Given that neocons are agitating for new Congressional sanctions on Iran now in the hopes that this will sink recent diplomatic success, shouldn’t Senator Elizabeth Warren be speaking out now?
There’s a belief among both supporters and critics of diplomacy with Iran that Senate Democrats are afraid to speak up in support of the administration’s successful multilateral diplomacy with Iran because they’re afraid of retaliation from the powerful American Israel Public Affairs Committee.
Weighing in for the neocons, George W. Bush speechwriter Noam Neusner writes in The Forward:
If there is one so-far unexplained mystery about the agreement . . . it is this: Why are Senate Democrats so silent?
This is, after all, President Obama’s biggest diplomatic overture ever . . . Normally, a party’s leadership will stand behind a president in his moment of diplomatic achievement. Not this time.
If I were working political outreach for the White House, that would worry me a great deal. Right now, the president needs some vocal supporters, and so far, beyond the peacenik caucus, he isn’t getting any.
[. . . ]
With a simple stroke of legislative action – something they have the ability and votes to do – [Senate Democrats] could pass a new round of sanctions on Iran and completely undermine the administration’s efforts . . . such a sanctions bill would completely scuttle the Geneva agreement.
[. . . ]
Ultimately, these senators may not care if they get labeled as spoilers. After all, they want to be in Washington long after Obama leaves the White House . . . These are the men and the women, after all, who are on a first-name basis with most of the board of AIPAC.
[. . . ]
Remember, this is Washington we’re talking about. The only time someone doesn’t issue a press release or tweet out a thought, it’s because they don’t see the value yet. Silence is damnation without political energy.
Weighing in from an anti-neocon perspective, former AIPAC staffer M.J. Rosenberg writes in the Washington Spectator:
In the normal course of affairs, Democrats would be ecstatic about the agreement that Secretary of State John Kerry brought home from Geneva and not only for the most obvious reasons. If it holds, the agreement will prevent development of an Iranian nuclear weapon and lead to normalizing of relations with a powerful Middle East state with whom we have been in a cold war for 44 years. Improved relations can help us in both Afghanistan and Iraq and in dealing with Iran-sponsored militants throughout the Middle East and elsewhere.
[. . . ]
With the off-year election looming, Democrats can go into the campaign with something tangible to show, something almost on a par with Nixon’s China breakthrough. Congressional majorities are built on successes like the one in Geneva.
Only that’s not happening. Most Democrats are too scared to even discuss Iran.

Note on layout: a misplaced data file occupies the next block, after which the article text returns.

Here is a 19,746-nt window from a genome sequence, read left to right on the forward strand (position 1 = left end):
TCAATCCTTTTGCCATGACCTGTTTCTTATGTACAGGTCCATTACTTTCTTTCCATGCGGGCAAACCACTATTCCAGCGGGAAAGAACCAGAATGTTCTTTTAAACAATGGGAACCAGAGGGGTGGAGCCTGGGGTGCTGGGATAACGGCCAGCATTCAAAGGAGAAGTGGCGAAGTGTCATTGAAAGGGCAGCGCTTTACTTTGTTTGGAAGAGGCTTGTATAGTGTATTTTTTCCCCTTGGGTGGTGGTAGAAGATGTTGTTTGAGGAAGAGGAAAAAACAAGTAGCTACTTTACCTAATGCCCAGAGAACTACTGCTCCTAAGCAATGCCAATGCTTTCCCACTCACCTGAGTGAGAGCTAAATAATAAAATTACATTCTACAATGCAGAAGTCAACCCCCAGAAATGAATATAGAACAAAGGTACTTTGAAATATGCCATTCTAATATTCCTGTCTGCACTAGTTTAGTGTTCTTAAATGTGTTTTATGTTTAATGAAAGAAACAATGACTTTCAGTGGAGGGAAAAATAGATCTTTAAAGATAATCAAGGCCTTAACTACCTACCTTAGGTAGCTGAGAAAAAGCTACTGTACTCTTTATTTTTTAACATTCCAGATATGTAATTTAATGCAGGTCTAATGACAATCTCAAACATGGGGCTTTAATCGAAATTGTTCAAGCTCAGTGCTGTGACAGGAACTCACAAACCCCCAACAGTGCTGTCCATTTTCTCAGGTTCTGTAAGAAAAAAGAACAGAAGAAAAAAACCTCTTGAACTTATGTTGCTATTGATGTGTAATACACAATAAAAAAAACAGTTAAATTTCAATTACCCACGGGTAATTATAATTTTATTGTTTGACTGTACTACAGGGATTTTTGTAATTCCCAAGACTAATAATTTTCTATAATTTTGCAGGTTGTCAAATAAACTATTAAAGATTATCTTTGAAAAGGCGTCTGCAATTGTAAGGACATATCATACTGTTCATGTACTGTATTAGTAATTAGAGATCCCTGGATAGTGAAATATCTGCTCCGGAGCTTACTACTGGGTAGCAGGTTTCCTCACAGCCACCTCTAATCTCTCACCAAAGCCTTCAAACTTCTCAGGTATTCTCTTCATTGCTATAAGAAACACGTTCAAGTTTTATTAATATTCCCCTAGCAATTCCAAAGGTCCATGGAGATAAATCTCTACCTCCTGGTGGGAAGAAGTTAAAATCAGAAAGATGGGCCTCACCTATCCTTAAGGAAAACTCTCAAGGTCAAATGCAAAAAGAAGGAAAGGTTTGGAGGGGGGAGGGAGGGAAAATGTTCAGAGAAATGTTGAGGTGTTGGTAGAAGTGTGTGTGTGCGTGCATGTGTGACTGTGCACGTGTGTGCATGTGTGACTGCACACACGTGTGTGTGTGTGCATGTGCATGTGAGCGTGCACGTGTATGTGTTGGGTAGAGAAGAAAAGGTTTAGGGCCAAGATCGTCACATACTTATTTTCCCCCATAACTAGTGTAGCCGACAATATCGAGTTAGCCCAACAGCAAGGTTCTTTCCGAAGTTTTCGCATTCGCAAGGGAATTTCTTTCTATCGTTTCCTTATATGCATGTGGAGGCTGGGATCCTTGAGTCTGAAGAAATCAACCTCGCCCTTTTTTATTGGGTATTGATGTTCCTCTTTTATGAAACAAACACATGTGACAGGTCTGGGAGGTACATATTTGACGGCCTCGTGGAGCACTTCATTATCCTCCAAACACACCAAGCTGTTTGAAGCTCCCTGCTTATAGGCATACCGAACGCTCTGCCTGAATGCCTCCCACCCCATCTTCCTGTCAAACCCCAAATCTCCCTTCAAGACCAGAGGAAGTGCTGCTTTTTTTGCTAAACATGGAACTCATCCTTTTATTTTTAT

But here’s the thing: It’s not true that Senate Democrats as a group have been afraid to endorse the deal, as the Friends Committee on National Legislation (FCNL) has documented here.
Here’s Sen. Dianne Feinstein, chair of the Senate Intelligence Committee:
I support the agreement reached today between the P5+1 countries and Iran, which I believe is a significant step toward solving one of the most difficult security challenges facing the world today . . . By any standard, this agreement is a giant step forward and should not be undermined by additional sanctions at this time.
Here’s Sen. Carl Levin, chair of the Senate Armed Services Committee:
I support the interim deal with Iran. It is a realistic, practical way to freeze Iran’s nuclear program for six months while we seek a long-range diplomatic end to Iran’s nuclear weapon ambition.
As FCNL noted, Sens. Boxer, Reid, Heinrich, Nelson, Manchin, Murphy, Kaine, Whitehouse, Rockefeller and Durbin also made statements supporting the deal.
So the story that Senate Democrats have been completely silent is false. Critics of diplomacy have certainly been a lot louder, in part because pro-war media like CNN give critics of diplomacy a big platform they don’t give to diplomacy advocates, as Fairness & Accuracy in Reporting has documented.
But Senate Democrats like Dick Durbin don’t seem to have any trouble getting themselves on national TV. Durbin made his remarks in support of the deal to local media in Alton, Illinois. With all due respect to the good people of Alton – some of my best friends are from Alton! – I don’t think the Alton Daily News is going to counteract CNN.
And there are some noteworthy Senate Democrats missing from FCNL’s list.
Where, for example, is progressive champion Elizabeth Warren?
Her absence is surprising, because earlier this year, she spoke out forcefully in the Senate for the commonsense demand that US sanctions on Iran should facilitate a diplomatic solution, not undermine a diplomatic solution.
Given that neocons like Noam Neusner are agitating for new Congressional sanctions on Iran now in the hopes that this will sink diplomacy, shouldn’t Senator Warren be speaking out now?
You can urge Senator Warren to back diplomacy with Iran here.
The stakes have never been higher (and our need for your support has never been greater).
For over two decades, Truthout’s journalists have worked tirelessly to give our readers the news they need to understand and take action in an increasingly complex world. At a time when we should be reaching even more people, big tech has suppressed independent news in their algorithms and drastically reduced our traffic. Less traffic this year has meant a sharp decline in donations.
The fact that you’re reading this message gives us hope for Truthout’s future and the future of democracy. As we cover the news of today and look to the near and distant future we need your help to keep our journalists writing.
Please do what you can today to help us keep working for the coming months and beyond.